Floridians for Alternatives to the Death Penalty has a list of various statements on its site. The execution was opposed by the ACLU, Amnesty International, National Coalition to Abolish the Death Penalty, and Lisa Radelet, "longtime anti-death penalty activist and former Public Affairs Director for Planned Parenthood of North Central Florida." Planned Parenthood commented only on the safety of abortion clinics.
According to the Kansas City Star, National Institute of Family and Life Advocates director Tom Glessner supported the execution. "He's not a pro-lifer, as far as I'm concerned," Glessner said. "Osama bin Laden acted out of conviction, too."
The Pensacola News Journal reports Florida Right To Life spokeswoman Lynda Bell's support for the execution. "The person committed the crime, and now he has to face the consequences. Abortion is the killing of innocents, but, to me, it doesn't justify Paul Hill." Operation Rescue's national director Flip Benham concurs. "Killing Paul Hill is not murder. It's justice. I'd pull the switch myself and have no problem with it."
Benham finds irony in how the camps are lining up: "We live in an upside-down world. You've got people who hate capital punishment and want to stop the execution, but they love the killing of little children. It's a strange union."
You should note that Aztlan.net is not officially linked to M.E.Ch.A.--they deny any link, and Hector Carreon of la Voz is part of U.M.A.S., a different chicano student organization. They do share the same views on most issues, but you can't blame M.E.Ch.A./Bustamante for Carreon's words unless you can find some proof M.E.Ch.A. supports la Voz.
Evidently there's more than one outfit that wants to cede the western US to Mexico - just as there's more than one outfit that wants to push Israel into the sea.
Update: It appears that the University of Oregon site featuring the text of El Plan de Aztlán (also known as El Plan Espiritual de Aztlán) is no longer in operation. For the sake of posterity, I have taken it upon myself to place a copy of on my own ISP-provided server space. So if you want to find El Plan but all the Aztlán sites have vanished, vaya con gringo.
Update: Lowell Ponte has a followup column on Bustamante. He notes inconsistencies MEChA's choice of "native language ("If Mechistas are so 'Bronze' and opposed to 'foreign Europeans,' why do they speak only another European colonial language, Spanish?") and support for Bustamante ("Bustamante is not an 'indigenous' Mestizo with ancient Indian claim to the lands of California. He is descended entirely from Spanish colonialist exploiters, not from the Native Americans his ancestors victimized.") Ponte also delves into California history and gives some snippets of Bustamante's statist policies.
Update: The University of Oregon site is working after all. The University of Texas - Pan American has the text of MEChA's National Constitution. The preamble reads thus (emphasis added):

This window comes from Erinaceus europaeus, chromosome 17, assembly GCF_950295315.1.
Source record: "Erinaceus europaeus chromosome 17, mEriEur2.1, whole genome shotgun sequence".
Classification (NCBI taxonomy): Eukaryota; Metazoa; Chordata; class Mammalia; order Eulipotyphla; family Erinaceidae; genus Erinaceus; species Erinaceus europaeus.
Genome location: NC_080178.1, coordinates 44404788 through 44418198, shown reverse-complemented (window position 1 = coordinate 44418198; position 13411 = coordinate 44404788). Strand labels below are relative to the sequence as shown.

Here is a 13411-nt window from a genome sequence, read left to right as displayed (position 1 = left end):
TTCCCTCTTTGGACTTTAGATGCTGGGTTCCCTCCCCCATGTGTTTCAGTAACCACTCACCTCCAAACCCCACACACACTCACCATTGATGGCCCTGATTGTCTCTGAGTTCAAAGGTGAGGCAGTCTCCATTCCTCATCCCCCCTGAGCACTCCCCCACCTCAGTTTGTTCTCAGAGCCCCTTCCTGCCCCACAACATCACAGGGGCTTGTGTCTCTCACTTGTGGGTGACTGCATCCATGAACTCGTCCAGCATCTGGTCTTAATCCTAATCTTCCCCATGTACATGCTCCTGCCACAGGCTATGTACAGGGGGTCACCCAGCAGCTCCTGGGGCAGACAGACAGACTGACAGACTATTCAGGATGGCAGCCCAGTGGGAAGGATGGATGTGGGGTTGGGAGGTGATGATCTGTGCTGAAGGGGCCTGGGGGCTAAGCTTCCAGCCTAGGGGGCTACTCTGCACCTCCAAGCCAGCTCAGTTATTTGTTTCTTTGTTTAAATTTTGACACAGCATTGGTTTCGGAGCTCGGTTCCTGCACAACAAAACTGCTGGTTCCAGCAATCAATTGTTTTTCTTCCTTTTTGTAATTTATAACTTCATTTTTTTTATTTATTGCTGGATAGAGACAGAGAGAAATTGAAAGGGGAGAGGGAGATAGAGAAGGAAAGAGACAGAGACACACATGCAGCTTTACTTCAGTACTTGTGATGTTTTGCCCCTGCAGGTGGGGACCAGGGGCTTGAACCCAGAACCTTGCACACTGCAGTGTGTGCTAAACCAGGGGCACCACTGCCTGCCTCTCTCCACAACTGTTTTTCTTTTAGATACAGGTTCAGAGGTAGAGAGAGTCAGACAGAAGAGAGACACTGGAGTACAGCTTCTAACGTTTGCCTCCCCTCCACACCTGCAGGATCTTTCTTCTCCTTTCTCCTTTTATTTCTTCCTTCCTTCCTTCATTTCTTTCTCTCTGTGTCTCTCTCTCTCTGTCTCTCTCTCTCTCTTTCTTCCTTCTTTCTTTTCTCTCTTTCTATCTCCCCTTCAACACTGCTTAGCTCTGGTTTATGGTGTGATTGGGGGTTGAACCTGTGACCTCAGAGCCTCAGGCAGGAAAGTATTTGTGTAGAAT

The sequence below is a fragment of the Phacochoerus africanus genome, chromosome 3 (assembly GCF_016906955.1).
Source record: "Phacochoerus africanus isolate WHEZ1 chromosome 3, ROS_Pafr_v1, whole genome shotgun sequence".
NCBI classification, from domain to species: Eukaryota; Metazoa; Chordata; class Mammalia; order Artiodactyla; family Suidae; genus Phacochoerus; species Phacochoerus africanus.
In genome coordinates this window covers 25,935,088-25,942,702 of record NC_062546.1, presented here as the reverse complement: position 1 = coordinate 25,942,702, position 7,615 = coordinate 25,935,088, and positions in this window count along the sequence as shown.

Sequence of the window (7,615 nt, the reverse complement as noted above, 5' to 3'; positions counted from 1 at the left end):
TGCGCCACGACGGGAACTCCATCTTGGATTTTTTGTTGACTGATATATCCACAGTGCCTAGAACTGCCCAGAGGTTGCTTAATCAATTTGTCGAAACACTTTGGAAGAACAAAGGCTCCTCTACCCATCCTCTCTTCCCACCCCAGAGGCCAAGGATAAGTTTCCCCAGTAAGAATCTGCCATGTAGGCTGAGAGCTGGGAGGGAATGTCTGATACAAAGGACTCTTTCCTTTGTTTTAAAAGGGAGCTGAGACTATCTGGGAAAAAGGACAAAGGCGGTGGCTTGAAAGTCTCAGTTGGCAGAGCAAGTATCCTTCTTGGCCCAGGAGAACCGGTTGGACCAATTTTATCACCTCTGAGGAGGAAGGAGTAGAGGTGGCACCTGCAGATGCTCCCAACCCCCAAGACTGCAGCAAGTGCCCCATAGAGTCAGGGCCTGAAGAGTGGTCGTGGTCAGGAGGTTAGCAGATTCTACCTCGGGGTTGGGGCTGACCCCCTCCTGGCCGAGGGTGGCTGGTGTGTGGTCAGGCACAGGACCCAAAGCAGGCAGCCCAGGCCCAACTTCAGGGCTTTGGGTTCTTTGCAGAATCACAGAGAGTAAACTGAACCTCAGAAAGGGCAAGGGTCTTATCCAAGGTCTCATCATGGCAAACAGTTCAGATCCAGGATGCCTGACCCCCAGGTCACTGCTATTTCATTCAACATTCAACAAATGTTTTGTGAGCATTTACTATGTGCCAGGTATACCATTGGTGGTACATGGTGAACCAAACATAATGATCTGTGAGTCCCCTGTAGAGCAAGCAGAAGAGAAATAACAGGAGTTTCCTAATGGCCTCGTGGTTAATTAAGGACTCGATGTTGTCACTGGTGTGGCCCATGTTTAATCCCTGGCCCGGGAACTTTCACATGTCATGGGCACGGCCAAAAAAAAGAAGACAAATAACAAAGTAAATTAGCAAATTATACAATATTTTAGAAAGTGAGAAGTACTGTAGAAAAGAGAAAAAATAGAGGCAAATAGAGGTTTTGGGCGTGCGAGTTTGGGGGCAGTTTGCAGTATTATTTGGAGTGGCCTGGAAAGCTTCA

Chicano and Chicana students of Aztlan must take upon themselves the responsibilities to promote Chicanismo within the community, politicizing our Raza with an emphasis on indigenous consciousness to continue the struggle for the self-determination of the Chicano people for the purpose of liberating Aztlan.
The following structure will make every MEChista accountable to its chapter, every chapter accountable to it's central (where applicable), every central accountable to its region, every region accountable to its state (where applicable), and every state accountable to the national.
Labor Day, the first Monday in September, is a creation of the labor movement and is dedicated to the social and economic achievements of American workers. It constitutes a yearly national tribute to the contributions workers have made to the strength, prosperity, and well-being of our country.
Why do we have a holiday dedicated to only one element of commerce? The "strength, prosperity, and well-being of our country" is dependent on five factors:
Liberty. Laws regarding commerce and property rights are relatively fair and consistent. Taxation levels, while far from ideal, are such that (except in a few areas) they do not choke out business startups and growth. The streets are free from warfare and from government pogroms.
Culture. Society generally encourages private-sector employment; in several African nations, by contrast, the college-educated gravitate heavily toward government jobs. The rate of crimes against person and property, except in various urban neighborhoods, is not so high that businesses are driven away.
Entrepreneurs. These are the people responsible for the organization of an entire company, the establishment of its entire product line, and the assumption of the risk inherent in the venture.
Investors. Businesses must be financed. Outside sources such as banking institutions and stockholders routinely invest in established businesses, and occasionally provide capital for startups. Investors assume some degree of risk.
Labor. Traditionally this term is used to signify all non-managerial positions within a company. I use it to refer to include all non-entrepreneurial positions in a company. The common usage of "labor" and "management" insinuates that managers (including entrepreneurs) don't really do anything, that their organizational duties isn't really "work." I use "entrepreneur" and "labor" to distinguish between those responsible for an entire company and those responsible for portions of it.
Happy Commerce Day! Drink a toast to the Bill of Rights, peaceful citizens, Bill Gates, Wall Street, and all your coworkers.